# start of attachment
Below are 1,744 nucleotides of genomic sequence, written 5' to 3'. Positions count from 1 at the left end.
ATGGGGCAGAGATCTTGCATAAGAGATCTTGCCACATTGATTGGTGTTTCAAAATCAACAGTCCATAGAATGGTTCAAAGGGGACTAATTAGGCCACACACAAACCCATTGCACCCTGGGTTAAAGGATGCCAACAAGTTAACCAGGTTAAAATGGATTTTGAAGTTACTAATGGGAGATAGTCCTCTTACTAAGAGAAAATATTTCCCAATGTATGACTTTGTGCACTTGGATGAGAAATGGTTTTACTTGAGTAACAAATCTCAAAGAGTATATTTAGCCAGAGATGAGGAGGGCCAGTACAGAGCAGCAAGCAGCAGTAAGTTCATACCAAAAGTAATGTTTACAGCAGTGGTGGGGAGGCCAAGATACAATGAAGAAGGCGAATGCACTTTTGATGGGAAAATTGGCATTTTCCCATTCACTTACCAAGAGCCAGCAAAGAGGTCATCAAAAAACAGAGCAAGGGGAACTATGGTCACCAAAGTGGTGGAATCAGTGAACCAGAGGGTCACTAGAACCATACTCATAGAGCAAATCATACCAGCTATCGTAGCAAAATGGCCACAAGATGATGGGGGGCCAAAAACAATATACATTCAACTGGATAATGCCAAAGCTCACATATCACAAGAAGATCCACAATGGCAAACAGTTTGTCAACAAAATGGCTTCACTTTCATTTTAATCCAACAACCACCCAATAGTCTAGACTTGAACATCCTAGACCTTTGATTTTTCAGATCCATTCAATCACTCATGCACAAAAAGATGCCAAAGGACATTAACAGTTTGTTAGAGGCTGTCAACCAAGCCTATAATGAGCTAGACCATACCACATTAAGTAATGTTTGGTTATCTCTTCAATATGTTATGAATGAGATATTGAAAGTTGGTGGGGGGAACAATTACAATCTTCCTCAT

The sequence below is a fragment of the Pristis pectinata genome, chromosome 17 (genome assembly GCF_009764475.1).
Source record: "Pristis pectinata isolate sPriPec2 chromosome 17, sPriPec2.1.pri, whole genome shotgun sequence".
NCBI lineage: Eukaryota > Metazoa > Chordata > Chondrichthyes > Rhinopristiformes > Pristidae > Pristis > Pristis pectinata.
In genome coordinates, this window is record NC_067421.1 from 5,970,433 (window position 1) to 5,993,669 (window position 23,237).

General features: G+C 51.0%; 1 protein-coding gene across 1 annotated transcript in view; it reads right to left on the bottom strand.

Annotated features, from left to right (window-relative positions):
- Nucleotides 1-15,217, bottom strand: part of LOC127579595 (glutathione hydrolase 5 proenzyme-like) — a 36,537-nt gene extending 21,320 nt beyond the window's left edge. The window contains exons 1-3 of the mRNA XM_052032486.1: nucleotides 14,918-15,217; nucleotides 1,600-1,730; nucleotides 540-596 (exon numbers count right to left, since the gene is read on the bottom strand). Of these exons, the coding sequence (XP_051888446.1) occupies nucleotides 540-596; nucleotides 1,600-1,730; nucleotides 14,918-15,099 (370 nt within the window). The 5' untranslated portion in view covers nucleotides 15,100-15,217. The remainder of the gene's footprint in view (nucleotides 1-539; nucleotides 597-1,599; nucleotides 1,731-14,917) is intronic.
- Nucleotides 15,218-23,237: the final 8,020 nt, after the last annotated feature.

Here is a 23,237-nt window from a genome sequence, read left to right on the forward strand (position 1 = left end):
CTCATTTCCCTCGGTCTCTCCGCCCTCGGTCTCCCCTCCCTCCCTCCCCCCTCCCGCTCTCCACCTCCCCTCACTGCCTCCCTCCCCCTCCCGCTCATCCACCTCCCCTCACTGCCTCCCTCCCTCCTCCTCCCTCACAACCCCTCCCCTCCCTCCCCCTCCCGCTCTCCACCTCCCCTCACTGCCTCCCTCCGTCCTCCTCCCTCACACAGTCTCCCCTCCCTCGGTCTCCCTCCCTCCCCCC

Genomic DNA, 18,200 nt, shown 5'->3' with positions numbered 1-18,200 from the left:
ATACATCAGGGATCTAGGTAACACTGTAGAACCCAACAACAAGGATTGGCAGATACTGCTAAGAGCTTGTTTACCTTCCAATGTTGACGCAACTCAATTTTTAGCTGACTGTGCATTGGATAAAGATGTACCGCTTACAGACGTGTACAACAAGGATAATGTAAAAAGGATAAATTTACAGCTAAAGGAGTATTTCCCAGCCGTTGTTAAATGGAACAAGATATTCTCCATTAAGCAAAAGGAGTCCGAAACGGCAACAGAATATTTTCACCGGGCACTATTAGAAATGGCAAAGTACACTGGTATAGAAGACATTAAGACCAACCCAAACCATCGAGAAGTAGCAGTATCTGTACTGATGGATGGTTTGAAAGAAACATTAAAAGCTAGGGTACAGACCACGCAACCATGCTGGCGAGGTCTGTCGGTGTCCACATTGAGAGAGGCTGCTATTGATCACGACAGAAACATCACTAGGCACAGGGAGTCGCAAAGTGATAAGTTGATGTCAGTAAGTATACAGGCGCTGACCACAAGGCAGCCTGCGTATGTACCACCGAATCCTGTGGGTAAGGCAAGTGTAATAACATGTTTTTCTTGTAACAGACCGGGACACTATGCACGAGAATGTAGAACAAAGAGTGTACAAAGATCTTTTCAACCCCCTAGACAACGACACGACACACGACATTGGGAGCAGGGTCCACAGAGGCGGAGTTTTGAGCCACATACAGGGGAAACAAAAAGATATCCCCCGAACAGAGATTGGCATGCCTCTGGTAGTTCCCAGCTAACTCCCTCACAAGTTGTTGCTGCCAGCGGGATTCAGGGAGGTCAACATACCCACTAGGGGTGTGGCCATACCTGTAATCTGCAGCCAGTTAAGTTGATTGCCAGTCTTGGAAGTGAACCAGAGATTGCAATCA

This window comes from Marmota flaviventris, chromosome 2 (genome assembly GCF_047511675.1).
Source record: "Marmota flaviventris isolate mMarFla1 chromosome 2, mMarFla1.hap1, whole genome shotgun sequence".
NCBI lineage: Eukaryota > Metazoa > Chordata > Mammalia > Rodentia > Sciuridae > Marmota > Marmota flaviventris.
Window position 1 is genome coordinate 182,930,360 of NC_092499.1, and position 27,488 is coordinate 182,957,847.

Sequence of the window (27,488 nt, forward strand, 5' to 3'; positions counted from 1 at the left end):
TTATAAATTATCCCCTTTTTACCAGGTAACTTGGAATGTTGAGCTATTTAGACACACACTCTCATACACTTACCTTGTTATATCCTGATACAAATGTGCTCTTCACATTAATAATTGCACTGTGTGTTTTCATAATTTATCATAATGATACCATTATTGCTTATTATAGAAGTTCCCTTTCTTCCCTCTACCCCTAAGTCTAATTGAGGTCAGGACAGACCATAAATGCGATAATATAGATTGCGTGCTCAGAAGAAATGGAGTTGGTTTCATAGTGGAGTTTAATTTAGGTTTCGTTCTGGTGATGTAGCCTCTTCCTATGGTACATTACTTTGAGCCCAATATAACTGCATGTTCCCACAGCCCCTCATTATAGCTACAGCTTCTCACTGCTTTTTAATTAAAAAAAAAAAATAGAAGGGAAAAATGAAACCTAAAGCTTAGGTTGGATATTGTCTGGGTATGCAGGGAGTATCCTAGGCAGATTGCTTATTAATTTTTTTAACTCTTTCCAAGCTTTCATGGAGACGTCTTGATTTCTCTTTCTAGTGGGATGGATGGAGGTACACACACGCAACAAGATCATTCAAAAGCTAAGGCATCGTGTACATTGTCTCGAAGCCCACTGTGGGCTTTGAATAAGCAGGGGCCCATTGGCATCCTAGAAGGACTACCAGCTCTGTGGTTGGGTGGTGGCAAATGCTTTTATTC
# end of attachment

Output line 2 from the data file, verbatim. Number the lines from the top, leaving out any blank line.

ATGGGGCAGAGATCTTGCATAAGAGATCTTGCCACATTGATTGGTGTTTCAAAATCAACAGTCCATAGAATGGTTCAAAGGGGACTAATTAGGCCACACACAAACCCATTGCACCCTGGGTTAAAGGATGCCAACAAGTTAACCAGGTTAAAATGGATTTTGAAGTTACTAATGGGAGATAGTCCTCTTACTAAGAGAAAATATTTCCCAATGTATGACTTTGTGCACTTGGATGAGAAATGGTTTTACTTGAGTAACAAATCTCAAAGAGTATATTTAGCCAGAGATGAGGAGGGCCAGTACAGAGCAGCAAGCAGCAGTAAGTTCATACCAAAAGTAATGTTTACAGCAGTGGTGGGGAGGCCAAGATACAATGAAGAAGGCGAATGCACTTTTGATGGGAAAATTGGCATTTTCCCATTCACTTACCAAGAGCCAGCAAAGAGGTCATCAAAAAACAGAGCAAGGGGAACTATGGTCACCAAAGTGGTGGAATCAGTGAACCAGAGGGTCACTAGAACCATACTCATAGAGCAAATCATACCAGCTATCGTAGCAAAATGGCCACAAGATGATGGGGGGCCAAAAACAATATACATTCAACTGGATAATGCCAAAGCTCACATATCACAAGAAGATCCACAATGGCAAACAGTTTGTCAACAAAATGGCTTCACTTTCATTTTAATCCAACAACCACCCAATAGTCTAGACTTGAACATCCTAGACCTTTGATTTTTCAGATCCATTCAATCACTCATGCACAAAAAGATGCCAAAGGACATTAACAGTTTGTTAGAGGCTGTCAACCAAGCCTATAATGAGCTAGACCATACCACATTAAGTAATGTTTGGTTATCTCTTCAATATGTTATGAATGAGATATTGAAAGTTGGTGGGGGGAACAATTACAATCTTCCTCAT